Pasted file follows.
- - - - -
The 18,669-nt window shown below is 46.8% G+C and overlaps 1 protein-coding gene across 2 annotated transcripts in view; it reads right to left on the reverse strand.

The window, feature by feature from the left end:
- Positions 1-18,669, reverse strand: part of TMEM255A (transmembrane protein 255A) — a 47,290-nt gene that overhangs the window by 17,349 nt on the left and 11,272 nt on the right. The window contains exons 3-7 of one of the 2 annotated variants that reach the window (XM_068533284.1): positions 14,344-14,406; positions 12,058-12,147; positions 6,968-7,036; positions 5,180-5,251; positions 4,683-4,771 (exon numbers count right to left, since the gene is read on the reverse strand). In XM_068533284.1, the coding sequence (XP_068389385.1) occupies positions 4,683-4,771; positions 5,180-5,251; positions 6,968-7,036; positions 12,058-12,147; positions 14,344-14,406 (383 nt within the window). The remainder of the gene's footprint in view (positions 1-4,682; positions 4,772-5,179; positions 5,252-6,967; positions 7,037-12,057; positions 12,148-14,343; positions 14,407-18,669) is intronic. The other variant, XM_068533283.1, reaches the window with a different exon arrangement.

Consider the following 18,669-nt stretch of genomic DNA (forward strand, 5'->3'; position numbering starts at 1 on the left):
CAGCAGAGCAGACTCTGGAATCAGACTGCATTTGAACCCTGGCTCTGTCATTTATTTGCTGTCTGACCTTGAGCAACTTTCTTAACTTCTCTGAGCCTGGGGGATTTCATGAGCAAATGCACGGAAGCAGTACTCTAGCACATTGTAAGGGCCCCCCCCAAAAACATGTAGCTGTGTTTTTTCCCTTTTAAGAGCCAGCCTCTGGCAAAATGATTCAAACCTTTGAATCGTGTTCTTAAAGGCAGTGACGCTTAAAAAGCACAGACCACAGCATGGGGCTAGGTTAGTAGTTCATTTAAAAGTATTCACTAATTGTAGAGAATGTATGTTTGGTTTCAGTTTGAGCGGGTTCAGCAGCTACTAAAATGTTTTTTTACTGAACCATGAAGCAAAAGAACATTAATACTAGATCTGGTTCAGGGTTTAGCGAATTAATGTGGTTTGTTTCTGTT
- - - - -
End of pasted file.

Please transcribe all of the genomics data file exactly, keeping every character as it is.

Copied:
The 18,669-nt window shown below is 46.8% G+C and overlaps 1 protein-coding gene across 2 annotated transcripts in view; it reads right to left on the reverse strand.

The window, feature by feature from the left end:
- Positions 1-18,669, reverse strand: part of TMEM255A (transmembrane protein 255A) — a 47,290-nt gene that overhangs the window by 17,349 nt on the left and 11,272 nt on the right. The window contains exons 3-7 of one of the 2 annotated variants that reach the window (XM_068533284.1): positions 14,344-14,406; positions 12,058-12,147; positions 6,968-7,036; positions 5,180-5,251; positions 4,683-4,771 (exon numbers count right to left, since the gene is read on the reverse strand). In XM_068533284.1, the coding sequence (XP_068389385.1) occupies positions 4,683-4,771; positions 5,180-5,251; positions 6,968-7,036; positions 12,058-12,147; positions 14,344-14,406 (383 nt within the window). The remainder of the gene's footprint in view (positions 1-4,682; positions 4,772-5,179; positions 5,252-6,967; positions 7,037-12,057; positions 12,148-14,343; positions 14,407-18,669) is intronic. The other variant, XM_068533283.1, reaches the window with a different exon arrangement.

Consider the following 18,669-nt stretch of genomic DNA (forward strand, 5'->3'; position numbering starts at 1 on the left):
CAGCAGAGCAGACTCTGGAATCAGACTGCATTTGAACCCTGGCTCTGTCATTTATTTGCTGTCTGACCTTGAGCAACTTTCTTAACTTCTCTGAGCCTGGGGGATTTCATGAGCAAATGCACGGAAGCAGTACTCTAGCACATTGTAAGGGCCCCCCCCAAAAACATGTAGCTGTGTTTTTTCCCTTTTAAGAGCCAGCCTCTGGCAAAATGATTCAAACCTTTGAATCGTGTTCTTAAAGGCAGTGACGCTTAAAAAGCACAGACCACAGCATGGGGCTAGGTTAGTAGTTCATTTAAAAGTATTCACTAATTGTAGAGAATGTATGTTTGGTTTCAGTTTGAGCGGGTTCAGCAGCTACTAAAATGTTTTTTTACTGAACCATGAAGCAAAAGAACATTAATACTAGATCTGGTTCAGGGTTTAGCGAATTAATGTGGTTTGTTTCTGTT